Hello there! My name is Alex, and I am a scientist who likes to do a little bit of everything. This brought me to the world of genomics, and more specifically bioinformatics, to work with researchers on a variety of projects. My thesis work though was in biodefense and Rickettsiology, so I still get super excited chatting about those topics. But for now, here is a bit about my work, how I see particularly the field of bioinformatics, and a bit about me.

My work

For those who are not familiar with the concept, core facilities are groups within a university (and sometimes industry) dedicated to sharing research and/or knowledge to the community. Some of the easiest to conceptualize are genomics core facilities. Most researchers dont know (or dont have the time to know) the intricacies of generating a sequencing library, havent operated a sequencer before, or the biggest one- cant afford a sequencer for just their lab. Having a core facility in place allows investigators to have an invaluable resource for information and access to shared facilities.

With my love for variety and past work in a genomics core facility, my focus isn’t a singular research topic, but instead to building a bioinformatics core facility. Currently called the Molecular and Genomics Informatics Core (MaGIC), we are looking to help serve both our internal Rutgers NJMS community as well as anybody looking to collaborate. We are called MaGIC because its a snazzy acronym, but also because a frequent request from investigators tends to be to perform magic on their data, and give them the final biological distillation near instantaneously.

How I see bioinformatics

To me, I see three major aspects of bioinformatics. Most people will specialize one way or another, but as always there is overlap.

  • Algorithm designers
    • These folks love the maths, and this is where the base for everything else comes from. Without the algorithms to handle these massive data sets, for example mapping your millions of reads to a reference genome using BWA or STAR, everything downstream would be moot.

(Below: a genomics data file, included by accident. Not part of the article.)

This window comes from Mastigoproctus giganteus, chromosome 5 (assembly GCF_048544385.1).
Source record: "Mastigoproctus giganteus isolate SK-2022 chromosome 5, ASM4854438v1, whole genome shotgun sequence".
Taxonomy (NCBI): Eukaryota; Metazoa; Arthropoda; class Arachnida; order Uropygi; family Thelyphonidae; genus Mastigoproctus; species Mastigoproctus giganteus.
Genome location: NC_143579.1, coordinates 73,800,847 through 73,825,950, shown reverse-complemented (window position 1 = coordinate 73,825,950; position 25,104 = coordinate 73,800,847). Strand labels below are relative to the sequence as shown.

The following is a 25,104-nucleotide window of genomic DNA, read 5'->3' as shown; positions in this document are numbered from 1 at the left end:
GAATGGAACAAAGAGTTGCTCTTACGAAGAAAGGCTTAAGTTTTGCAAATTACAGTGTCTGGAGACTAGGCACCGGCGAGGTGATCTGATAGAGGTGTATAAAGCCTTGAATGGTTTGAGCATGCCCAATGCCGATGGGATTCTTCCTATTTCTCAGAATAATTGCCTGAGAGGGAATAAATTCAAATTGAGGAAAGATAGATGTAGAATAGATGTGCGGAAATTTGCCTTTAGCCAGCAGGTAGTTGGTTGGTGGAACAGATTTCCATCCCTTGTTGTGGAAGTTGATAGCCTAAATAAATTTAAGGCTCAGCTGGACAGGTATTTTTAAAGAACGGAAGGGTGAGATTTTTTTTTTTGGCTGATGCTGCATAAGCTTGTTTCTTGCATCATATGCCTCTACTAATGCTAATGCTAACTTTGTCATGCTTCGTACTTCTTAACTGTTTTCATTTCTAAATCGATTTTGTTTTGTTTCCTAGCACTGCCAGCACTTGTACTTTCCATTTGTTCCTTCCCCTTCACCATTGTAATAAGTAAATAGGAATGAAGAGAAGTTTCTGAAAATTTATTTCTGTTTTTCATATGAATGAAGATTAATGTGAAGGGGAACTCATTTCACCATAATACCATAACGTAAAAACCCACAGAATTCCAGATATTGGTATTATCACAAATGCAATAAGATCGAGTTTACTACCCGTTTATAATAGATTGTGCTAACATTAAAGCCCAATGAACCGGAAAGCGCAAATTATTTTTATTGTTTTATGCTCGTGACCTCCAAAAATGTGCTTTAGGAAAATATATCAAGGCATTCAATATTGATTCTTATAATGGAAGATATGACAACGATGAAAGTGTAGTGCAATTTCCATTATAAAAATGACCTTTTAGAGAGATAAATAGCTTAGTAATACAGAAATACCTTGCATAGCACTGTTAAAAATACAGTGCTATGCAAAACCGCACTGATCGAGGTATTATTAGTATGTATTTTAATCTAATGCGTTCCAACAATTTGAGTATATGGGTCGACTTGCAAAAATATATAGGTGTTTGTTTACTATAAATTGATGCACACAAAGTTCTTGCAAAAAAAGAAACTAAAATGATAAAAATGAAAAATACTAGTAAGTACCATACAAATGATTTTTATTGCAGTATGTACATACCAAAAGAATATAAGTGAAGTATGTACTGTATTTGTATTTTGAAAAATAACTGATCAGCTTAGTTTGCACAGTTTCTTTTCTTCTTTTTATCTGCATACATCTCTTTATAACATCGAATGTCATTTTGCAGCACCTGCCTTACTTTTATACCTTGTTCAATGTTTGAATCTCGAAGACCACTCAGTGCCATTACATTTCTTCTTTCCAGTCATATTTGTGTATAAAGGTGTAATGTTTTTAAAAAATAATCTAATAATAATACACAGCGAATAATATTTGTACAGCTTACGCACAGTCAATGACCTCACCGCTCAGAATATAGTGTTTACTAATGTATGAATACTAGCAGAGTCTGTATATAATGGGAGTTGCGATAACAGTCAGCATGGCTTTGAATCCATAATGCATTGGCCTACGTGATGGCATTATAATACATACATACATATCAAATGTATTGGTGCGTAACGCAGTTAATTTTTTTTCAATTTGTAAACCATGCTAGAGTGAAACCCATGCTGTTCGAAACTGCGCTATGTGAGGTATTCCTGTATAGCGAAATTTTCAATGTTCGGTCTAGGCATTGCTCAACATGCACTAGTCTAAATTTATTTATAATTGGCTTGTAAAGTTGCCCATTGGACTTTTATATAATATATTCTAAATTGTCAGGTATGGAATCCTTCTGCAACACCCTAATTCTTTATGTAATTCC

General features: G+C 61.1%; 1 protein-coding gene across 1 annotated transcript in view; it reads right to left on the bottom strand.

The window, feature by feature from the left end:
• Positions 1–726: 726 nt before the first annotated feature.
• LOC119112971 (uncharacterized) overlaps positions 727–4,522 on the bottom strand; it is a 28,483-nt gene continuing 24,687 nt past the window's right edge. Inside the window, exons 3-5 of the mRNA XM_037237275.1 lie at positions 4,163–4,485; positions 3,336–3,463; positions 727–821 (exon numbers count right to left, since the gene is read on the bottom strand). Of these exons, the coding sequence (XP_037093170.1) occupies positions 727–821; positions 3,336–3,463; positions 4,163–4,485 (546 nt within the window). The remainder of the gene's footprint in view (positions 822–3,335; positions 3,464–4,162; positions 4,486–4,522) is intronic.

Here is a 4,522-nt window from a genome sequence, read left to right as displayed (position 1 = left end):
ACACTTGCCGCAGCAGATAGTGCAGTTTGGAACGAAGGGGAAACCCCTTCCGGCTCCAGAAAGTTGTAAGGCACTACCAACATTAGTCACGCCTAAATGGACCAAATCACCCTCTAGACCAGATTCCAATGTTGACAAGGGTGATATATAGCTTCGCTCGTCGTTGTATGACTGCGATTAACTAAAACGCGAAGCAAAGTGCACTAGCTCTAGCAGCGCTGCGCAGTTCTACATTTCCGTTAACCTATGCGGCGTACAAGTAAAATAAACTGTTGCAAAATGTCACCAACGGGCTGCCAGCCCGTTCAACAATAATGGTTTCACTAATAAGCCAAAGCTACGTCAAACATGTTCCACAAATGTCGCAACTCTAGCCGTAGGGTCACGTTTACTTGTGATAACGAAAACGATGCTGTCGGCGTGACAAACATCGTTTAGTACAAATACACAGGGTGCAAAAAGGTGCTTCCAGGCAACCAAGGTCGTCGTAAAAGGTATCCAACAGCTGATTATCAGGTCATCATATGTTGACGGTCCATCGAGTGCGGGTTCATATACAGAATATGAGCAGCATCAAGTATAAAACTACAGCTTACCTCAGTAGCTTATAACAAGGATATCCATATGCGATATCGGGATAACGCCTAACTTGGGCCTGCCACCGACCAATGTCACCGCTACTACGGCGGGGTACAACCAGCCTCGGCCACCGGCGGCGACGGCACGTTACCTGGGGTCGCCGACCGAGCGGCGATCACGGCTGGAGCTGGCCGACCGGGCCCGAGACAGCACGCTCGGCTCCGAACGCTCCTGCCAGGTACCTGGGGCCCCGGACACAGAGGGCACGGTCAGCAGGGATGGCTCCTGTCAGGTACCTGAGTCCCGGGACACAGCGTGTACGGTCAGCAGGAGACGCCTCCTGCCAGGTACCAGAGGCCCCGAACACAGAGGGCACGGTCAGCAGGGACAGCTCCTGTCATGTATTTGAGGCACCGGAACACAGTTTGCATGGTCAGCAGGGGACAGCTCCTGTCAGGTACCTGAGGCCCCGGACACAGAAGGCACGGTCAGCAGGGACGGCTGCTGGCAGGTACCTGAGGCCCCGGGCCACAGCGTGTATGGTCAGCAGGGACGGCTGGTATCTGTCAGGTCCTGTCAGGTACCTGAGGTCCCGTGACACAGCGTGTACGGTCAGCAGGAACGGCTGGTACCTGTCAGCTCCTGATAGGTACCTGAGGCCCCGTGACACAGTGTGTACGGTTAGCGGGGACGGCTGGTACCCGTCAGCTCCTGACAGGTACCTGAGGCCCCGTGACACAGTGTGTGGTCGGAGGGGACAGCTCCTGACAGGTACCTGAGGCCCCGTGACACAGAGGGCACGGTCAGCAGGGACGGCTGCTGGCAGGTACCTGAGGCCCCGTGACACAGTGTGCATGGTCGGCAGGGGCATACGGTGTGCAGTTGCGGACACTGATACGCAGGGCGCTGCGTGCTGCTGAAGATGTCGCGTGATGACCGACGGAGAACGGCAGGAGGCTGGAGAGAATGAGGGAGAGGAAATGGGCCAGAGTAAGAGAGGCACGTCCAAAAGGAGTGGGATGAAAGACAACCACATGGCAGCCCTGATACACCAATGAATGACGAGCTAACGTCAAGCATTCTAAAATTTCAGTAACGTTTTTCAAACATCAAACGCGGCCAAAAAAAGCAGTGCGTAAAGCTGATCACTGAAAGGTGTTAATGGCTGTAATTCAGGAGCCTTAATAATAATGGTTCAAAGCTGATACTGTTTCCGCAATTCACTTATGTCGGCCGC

• Statisticians
    • The next layer to making your output and another maths heavy one. Once an algorithm is designed, one of the first questions you will get from a scientist is “Ok so it works, but is it significant?”. These are the folks that give us the magic to say yes or no.
  • Pipeliners
    • A fair number of classically trained bioinformaticians may never need pipelining. They design everything from scratch and go from there. But some either like to build their algorithms/stats into a viable application, and then take it even further and start putting it together with other applications. This usually is more CS heavy than maths, but helps bring bioinformatics to non-bioinformaticians.

On top of that, there is also the layer that is for all aspects- Documentation. This helps bring rigor and reproducibility to the informatics, and can be used to assist in teaching new scientists. With all of this, open sharing is a huge aspect of science in my opinion. If ever anyone sees something I have worked on (paper, code snippet, whatever) that they could use, I would be happy to offer it.

Outside of the laboratory

Personally, I am a huge believer that everyone needs a life outside of the lab. Its a way to help you recharge and sometimes even bring some new twists to your train of thought. And as everyone has experienced, science barely works the way its supposed to. After a long week of incubator contaminations, funky data derailing your entire hypothesis, or that primer that just wont bind the way it should, a life outside the lab helps to wash away all that.

After sitting behind a computer all day working, I have a few outlets:

  • Structural and wildland firefighting
  • Beach bumming (and hilariously failing to surf)
  • Intense games- some favs
    • Star Wars Armada
    • Marvel Legendary
    • Cosmic Encounters
    • D&D